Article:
articles regarding commercial capabilities in small and start-up firms is represented in the
bottom half of the model. The articles concerning an MO/SO and customer development are
shown in the upper half of the model in which the components of an MO/SO are included
separately. To combine these two streams we built on Morgan et al. (2009) who have also
studied the interaction between commercial capabilities and MO/SO in general. We on the
other hand focussed on the start-up context discussed in the previous section and distinguished
between marketing and sales capabilities, but also shared interpretation of the market
information by the founding team.
Methodology
To test the newly developed model the original data set of Witte (2012) was extended from 35
to 68 cases, enhancing for instance also the measure for the level of technology push. The
model was tested with a sample of Dutch spin-offs and spinouts involved in technology based
innovations. We used a SEM based partial least square method to analyse the hypotheses.

III


Page 6

Results
The reliability and validity of the measures was analysed and the hypotheses were tested.
Validity of the model resulted in 4 of 13 supported hypotheses. The main hypothesis was
supported, indicating a positive significant influence of founding team commercial capabilities
on the business performance. When commercial capabilities are combined with a competitor
orientation, this will benefit the performance even more. A combination of commercial
capabilities and a low customer orientation benefits the business performance as well. No
support could be found for an influence of a customer or sales orientation on the business
performance. The results did show a significant positive effect of a competitor orientation on
the business performance of a start-up. Monitoring the developments of the competitors and
knowledge on whether the customers of the competitors are satisfied delivers a benefit for
survival and growth of a start-up. Several other interaction effects are identified as well. A high
orientation on the customer and sales only influences the business performance under a low
share interpretation by the founding team. The results also show that when a start-up is highly
driven by technology, the firm’s performance benefits even more from an orientation towards
the competitor.
Discussion
As hypothesized, commercial, i.e. marketing and sales, capabilities enable the founders to
recognize valuable market information and turn this information into customer value. The
positive influence of commercial capabilities on the performance of the start-up is dependent
on the level of competitor and customer orientation. First, being commercially capable seems
particularly important when little information about the customer is available and the start-up
has little insights in the existing or latent needs of the customer. Second, when the start-up has
a high focus on the competitor, the information of the competitor needs to be interpreted with
the use of the commercial capabilities of the founders and transformed into useable
information. No direct effects of having a customer and sales orientation could be found, in
contrary to our hypotheses and findings of prior studies (Blankson and Cheng, 2005;
Ruokolainen, 2005). It seems that predicting customer needs is a more difficult process for startups
than assumed by researchers. An explanation could be the false assumption of a predictable
and an effectual marketing approach might be more suitable for start-ups (Sarasvathy, 2001).
Having an organization-wide traditional causational orientation towards customer and the
selling activities might therefore not deliver a benefit for the business performance of the start-
IV


Page 7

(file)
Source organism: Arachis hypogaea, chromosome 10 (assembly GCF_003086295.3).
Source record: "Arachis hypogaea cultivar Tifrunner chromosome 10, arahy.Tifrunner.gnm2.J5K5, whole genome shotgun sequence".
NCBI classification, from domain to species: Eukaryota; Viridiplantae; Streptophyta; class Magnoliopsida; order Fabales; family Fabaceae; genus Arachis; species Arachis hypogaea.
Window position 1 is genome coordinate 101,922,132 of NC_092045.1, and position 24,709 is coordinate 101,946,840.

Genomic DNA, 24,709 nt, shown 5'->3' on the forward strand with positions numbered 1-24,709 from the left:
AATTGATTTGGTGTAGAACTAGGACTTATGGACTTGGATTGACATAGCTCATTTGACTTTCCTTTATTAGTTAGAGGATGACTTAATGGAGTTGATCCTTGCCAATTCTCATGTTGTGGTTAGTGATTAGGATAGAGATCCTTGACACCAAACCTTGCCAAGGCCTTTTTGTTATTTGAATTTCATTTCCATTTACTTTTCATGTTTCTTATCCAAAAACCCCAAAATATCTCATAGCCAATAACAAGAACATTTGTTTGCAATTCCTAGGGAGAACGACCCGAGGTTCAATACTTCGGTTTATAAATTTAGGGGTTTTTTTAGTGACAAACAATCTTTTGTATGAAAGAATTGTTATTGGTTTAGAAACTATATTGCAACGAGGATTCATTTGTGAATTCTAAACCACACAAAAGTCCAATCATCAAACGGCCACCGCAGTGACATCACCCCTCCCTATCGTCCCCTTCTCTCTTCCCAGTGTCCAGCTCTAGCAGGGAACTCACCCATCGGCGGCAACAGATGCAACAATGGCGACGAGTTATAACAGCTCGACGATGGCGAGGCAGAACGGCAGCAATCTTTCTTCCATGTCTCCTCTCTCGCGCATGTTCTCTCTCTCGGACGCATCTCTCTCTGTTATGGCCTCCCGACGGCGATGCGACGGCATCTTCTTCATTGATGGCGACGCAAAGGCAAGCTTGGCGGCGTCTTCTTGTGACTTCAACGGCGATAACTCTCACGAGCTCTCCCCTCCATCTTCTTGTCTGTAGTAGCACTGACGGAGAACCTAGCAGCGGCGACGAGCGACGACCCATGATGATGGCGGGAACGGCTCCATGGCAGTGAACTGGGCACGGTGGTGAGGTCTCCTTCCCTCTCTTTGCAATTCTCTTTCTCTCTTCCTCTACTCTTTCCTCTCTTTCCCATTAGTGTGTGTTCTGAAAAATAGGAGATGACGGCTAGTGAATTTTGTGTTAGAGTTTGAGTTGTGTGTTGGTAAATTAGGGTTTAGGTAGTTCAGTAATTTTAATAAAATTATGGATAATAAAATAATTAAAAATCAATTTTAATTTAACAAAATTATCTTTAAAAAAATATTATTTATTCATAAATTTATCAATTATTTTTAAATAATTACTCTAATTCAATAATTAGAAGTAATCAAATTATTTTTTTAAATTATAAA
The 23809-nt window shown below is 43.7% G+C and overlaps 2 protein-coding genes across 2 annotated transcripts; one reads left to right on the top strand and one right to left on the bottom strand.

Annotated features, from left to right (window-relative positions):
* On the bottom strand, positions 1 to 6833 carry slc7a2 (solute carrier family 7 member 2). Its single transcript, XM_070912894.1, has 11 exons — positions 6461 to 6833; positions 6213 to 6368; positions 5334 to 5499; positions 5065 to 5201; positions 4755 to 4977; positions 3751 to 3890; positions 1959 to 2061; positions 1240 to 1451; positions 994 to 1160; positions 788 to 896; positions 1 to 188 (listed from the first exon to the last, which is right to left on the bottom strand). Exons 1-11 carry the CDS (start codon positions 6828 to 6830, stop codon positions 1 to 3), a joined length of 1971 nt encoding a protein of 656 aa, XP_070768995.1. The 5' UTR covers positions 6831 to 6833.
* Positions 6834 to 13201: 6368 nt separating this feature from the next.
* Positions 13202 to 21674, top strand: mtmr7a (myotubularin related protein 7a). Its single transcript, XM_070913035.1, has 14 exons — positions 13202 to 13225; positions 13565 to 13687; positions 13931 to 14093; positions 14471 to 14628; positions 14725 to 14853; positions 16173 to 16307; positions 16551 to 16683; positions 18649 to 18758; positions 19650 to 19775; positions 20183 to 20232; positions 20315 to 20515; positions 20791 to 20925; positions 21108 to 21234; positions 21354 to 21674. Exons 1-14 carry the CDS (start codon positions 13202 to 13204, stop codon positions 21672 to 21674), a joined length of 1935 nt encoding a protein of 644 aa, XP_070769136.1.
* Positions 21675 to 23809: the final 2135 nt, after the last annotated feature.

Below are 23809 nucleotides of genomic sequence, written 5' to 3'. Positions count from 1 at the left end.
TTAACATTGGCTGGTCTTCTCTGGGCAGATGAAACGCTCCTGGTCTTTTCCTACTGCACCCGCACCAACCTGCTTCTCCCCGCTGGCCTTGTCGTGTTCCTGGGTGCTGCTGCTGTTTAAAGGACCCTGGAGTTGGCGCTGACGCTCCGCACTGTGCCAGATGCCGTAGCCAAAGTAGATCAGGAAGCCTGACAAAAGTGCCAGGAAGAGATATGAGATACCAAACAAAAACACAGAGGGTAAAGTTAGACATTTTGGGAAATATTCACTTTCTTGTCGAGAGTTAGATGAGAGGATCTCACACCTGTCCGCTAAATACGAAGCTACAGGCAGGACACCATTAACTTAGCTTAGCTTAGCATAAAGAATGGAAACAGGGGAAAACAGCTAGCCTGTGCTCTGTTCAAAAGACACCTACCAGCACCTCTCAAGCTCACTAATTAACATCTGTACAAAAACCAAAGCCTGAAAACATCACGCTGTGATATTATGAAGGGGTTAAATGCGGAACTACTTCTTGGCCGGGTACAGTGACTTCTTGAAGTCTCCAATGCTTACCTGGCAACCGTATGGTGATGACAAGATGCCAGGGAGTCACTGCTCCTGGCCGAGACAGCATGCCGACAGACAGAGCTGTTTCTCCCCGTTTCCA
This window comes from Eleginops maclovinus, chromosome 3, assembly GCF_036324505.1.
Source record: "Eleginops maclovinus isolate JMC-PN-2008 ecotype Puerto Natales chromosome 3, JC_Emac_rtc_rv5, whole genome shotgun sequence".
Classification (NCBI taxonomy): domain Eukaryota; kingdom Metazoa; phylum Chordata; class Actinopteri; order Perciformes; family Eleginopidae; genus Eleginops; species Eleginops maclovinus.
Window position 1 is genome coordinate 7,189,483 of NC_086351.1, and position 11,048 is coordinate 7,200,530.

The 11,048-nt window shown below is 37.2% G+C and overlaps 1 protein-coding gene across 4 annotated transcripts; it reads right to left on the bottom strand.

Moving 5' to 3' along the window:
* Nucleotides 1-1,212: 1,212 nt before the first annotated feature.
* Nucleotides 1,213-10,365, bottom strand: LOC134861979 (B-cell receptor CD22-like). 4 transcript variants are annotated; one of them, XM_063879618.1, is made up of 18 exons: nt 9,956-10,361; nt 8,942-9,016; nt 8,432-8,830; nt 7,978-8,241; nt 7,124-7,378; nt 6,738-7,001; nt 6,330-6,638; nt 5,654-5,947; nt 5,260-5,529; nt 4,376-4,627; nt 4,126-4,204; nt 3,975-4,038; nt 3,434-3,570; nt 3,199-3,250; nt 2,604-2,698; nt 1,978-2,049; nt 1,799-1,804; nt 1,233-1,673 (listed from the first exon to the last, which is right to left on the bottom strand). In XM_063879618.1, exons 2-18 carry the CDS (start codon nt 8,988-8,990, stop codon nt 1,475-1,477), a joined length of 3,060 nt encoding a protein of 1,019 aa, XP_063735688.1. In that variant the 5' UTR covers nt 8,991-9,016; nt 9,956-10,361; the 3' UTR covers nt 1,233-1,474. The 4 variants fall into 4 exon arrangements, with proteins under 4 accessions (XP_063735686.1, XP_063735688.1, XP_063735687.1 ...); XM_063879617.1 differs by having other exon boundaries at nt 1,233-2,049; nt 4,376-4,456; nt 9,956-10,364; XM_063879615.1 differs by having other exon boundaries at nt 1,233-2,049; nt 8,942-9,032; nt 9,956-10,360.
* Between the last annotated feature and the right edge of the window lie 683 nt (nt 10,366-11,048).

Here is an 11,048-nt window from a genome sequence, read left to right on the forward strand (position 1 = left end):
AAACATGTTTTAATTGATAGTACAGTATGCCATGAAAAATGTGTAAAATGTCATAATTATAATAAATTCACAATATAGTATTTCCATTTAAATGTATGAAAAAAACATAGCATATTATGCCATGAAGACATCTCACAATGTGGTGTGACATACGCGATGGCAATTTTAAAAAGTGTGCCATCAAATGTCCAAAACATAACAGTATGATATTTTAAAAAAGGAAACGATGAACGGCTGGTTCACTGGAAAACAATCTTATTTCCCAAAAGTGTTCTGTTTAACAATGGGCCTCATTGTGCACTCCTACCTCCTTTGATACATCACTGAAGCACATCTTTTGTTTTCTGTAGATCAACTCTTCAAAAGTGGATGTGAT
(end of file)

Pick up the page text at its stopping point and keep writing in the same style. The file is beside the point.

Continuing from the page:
ups. They should rather rely on the competitor for their information instead of their customer or
sales activities. With a high focus on the customer, start-ups might become over dependent on
their customer and lose the beneficial focus on the competitor. It seems that start-ups should
mind the strategy of the competitor in order to determine the direction of the technology on
the market, or certain technology paths. This is in line with the results on the level of technology
push of the start-ups which indicate that especially start-ups who are driven by technology
benefit from a focus on the competitor. Especially these start-ups should mind the technology
strategy of the competitor and adapt their innovations accordingly.
How the information is interpreted by the founding team has a significant influence on the
benefit of a commercial orientation. When a start-up is involved in the process of customer
involvement, this process should not be interrupted with frequent meetings that can distort this
process. What might happen, is that the more traditional marketing and sales functions
interrupt the process by trying to convince the founding team with their own collected market
information. It is however beneficial to meet frequently and create a shared interpretation
when the start-up has a low focus on the customer and its selling activities and little customer
and sales information available.

V


Page 8

Preface

This thesis marks the completion of my Master Innovation Management at the Eindhoven
University of Technology.
The writing of this thesis has been going through some ups and downs with the last mile as
hardest. The passion of the entrepreneurs participating in my research kept me motivated
throughout the whole process. With a life-long dream of starting a business on my own, I was
more than happy to take a quick glance in the mind of the entrepreneur, characterized by
endless persistence.
I am grateful towards several people which supported me during my research. Therefore, I
would like to thank Ed Nijssen for keeping me focused and stimulating me to take a critical
standpoint regarding my research. In our meetings he was able to give me direct feedback and
quickly identify problems, leading to a better quality of the output. He taught me to look at my
thesis in a structured way, accompanied with a large dose of common sense. Furthermore, I
would like to thank Ad de Jong for providing an alternative and creative point of view on my
work. I also want to thank Erwin Meinders from TNO Holst Centre for providing the basis of this
research. Finally, I would like to thank my family and friends for the unconditional support
during my research.
Joost van der Graaff,
Eindhoven, February 2014

VI


Page 9